Latinos and the Church
Sep 23, 2019
Since the introduction of Christianity in the Americas, racial divisions have existed in the Church. When we look at our churches in the United States today, the threads of these divisions have woven segregated communities and congregations.
So how do we as a church and followers of Christ participate in moving towards a community that better reflects the body of Christ in all its complexities and differences? To begin with, we must acknowledge the church’s role in these divisions in the Americas. During the colonization of Latin America, many indigenous groups were forced to convert to Catholicism. Under the guise of religion, their populations were decimated, their land was taken, and their bodies were bound in slavery.1 Many of the new cathedrals and places of worship built in Mexico, in particular, were built atop the ruins of Aztec temples in a very physical representation of overthrowing the current religious and political structure of the civilization.2
However, Dr. Philip Jenkins, a Distinguished Professor of History and the Co-Director of the Program on Historical Studies of Religion at Baylor University, asserts, “The conquered, the indigenous people, took that triumphalist Christianity and restored it to a faith for the oppressed.” By the grace of God, the indigenous people of Latin America saw through the doctrine of violence of their colonizers and experienced Jesus as he truly is; a God of love who pays special attention to the poor and oppressed.3
This strong faith adherence to Christianity has carried over to the United States as the Latino population continues to increase. However, many churches in the United States still seem to have difficulty valuing their religious traditions. “The problem in the US church is that it reflects the cultural preferences of Northern Europeans. It does not respond to another Catholicism from the South that is more graphic and expressive” says Jesuit Father Allan Figueroa Deck, the first president of the National Catholic Council for Hispanic Ministry.4 Whereas Latino faith traditions include symbols, dance, celebration, and defining values of hospitality and generosity, the Anglo church appears to have a greater emphasis on the rational and cognitive creating a dissonance between the way the different cultures worship and connect with God.5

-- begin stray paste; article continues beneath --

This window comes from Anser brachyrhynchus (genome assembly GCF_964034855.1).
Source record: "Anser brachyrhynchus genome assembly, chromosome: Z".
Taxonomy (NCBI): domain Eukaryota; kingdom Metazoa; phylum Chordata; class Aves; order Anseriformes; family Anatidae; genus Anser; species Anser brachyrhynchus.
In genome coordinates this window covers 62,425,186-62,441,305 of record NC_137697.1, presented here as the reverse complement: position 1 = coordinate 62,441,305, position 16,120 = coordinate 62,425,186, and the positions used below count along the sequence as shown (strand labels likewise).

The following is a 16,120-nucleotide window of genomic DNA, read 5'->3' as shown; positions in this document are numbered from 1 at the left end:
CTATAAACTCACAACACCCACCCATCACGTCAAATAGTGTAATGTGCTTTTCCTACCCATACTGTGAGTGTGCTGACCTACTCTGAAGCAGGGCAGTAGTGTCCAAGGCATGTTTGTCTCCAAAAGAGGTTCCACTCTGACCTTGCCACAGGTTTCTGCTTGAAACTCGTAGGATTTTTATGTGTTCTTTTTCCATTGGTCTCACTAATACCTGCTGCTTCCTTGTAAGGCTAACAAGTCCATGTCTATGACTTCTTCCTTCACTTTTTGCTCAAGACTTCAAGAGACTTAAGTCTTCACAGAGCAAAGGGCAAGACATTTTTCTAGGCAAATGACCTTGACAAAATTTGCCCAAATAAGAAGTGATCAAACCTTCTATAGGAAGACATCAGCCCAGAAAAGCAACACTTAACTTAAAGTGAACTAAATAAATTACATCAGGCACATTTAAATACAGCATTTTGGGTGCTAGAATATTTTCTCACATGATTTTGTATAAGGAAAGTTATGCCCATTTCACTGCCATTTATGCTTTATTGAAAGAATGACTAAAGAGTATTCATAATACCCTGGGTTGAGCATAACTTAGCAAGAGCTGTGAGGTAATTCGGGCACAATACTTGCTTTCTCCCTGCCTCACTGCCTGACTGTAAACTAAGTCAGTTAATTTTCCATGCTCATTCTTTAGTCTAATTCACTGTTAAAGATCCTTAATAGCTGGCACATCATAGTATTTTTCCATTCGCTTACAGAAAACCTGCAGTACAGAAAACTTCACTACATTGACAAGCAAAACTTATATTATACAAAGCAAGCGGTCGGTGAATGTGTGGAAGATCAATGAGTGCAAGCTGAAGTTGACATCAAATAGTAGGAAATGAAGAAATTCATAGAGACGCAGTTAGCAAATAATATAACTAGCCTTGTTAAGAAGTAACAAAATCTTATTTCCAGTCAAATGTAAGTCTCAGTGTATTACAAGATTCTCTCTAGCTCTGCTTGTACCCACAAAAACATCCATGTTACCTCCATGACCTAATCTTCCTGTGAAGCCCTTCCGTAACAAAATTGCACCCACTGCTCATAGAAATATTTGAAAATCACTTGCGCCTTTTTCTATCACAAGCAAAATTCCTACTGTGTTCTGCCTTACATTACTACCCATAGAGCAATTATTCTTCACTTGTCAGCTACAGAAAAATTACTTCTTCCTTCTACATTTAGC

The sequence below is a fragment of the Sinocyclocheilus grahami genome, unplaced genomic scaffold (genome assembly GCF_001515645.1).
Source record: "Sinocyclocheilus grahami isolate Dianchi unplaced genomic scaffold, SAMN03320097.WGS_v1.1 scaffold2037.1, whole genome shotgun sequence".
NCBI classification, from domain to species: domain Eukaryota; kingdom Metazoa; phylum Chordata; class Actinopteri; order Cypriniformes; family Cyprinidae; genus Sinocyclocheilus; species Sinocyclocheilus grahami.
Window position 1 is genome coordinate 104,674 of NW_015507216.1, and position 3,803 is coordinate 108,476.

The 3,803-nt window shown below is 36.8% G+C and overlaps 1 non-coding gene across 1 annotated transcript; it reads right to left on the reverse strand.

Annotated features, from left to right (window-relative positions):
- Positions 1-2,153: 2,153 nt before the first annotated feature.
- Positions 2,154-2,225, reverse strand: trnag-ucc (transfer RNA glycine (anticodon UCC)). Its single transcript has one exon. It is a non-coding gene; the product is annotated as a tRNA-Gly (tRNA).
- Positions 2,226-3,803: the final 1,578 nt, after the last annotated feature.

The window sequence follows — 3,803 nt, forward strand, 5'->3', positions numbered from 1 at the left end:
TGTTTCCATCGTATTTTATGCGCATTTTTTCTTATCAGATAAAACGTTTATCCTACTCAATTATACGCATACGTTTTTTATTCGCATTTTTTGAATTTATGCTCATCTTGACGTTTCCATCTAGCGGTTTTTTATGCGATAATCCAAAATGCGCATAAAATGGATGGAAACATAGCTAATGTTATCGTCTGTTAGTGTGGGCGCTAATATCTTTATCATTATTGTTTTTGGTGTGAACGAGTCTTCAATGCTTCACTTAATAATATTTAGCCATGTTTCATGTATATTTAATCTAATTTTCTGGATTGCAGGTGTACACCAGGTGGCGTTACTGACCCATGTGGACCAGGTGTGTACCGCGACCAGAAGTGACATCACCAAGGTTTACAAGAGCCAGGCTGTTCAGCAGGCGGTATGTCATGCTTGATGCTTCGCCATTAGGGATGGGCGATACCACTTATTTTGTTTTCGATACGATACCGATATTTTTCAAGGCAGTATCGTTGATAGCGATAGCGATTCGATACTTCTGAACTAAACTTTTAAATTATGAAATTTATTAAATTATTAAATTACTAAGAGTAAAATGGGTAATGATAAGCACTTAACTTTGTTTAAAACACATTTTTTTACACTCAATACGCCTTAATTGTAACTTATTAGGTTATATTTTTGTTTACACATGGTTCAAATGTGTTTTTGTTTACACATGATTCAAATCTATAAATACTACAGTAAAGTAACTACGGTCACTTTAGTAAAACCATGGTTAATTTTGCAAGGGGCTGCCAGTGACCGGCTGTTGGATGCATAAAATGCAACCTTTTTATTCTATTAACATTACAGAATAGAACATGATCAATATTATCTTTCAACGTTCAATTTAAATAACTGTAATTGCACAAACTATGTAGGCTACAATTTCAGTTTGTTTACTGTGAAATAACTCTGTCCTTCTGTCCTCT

So how does the church overcome these divides and create an environment where everyone feels welcome and valued as made in the image of God? “We need to look at the church as a diverse body of Christ. We must, then, affirm the religiosity of Latinos and their daily life,” shares Pastor Msgr. Arturo Banuelas. “We should be seen as a gift that needs to be embraced. And the church’s pastoral emphases should be geared toward evangelization, not assimilation.”6 In his ministry, Banuelos emphasizes the importance of not just inviting Latinos to church but inviting them to the table in terms of church leadership and participation. Churches must value Latinos for their deep faith, religious traditions, and modes of expression, and give Latinos a space to not only be participants but leaders in the congregation.
The question of how to serve the Latino population does not have a simple answer, but it is an answer we must constantly ask and explore. It is an answer that realizes no church or community is perfect and that recognizes our strong need for a powerful, forgiving God that continually leads us to loving and supporting our brothers and sisters better each day. It is an answer that we cannot fathom or enact purely with our own self will and intellects; it is an answer that will be firmly rooted in the transformational power of a God who saw our brown brothers and sisters underneath the yoke of slavery and discrimination and who is glorified in their vibrant worship day in and day out.
1. Jenkins, Philip. 2018. “Conquest and Conversion.” Christian Century 135 (20): 44–45. http://search.ebscohost.com/login.aspx?direct=true&db=rlh&AN=131647838&site=ehost-live.
4. Wirpsa, Leslie. 1995. “Latinos in U.S. Church: `Sleeping Giant’ Waking. (Cover Story).” National Catholic Reporter 32 (5): 7. http://search.ebscohost.com/login.aspx?direct=true&db=rlh&AN=9512053240&site=ehost-live.
6. Diaz, César. 2002. “To Mend Rift, U.S. Church Needs to Embrace Gifts of Latinos.” National Catholic Reporter 38 (20): 30. http://search.ebscohost.com/login.aspx?direct=true&db=rlh&AN=9685685&site=ehost-live.
This article was written by Katie Best-Richmond. She is the Communications Assistant at SCS and is taking graduate courses at the college as well. She holds her Bachelor of Arts in Latin American Studies from the University of Texas at Austin.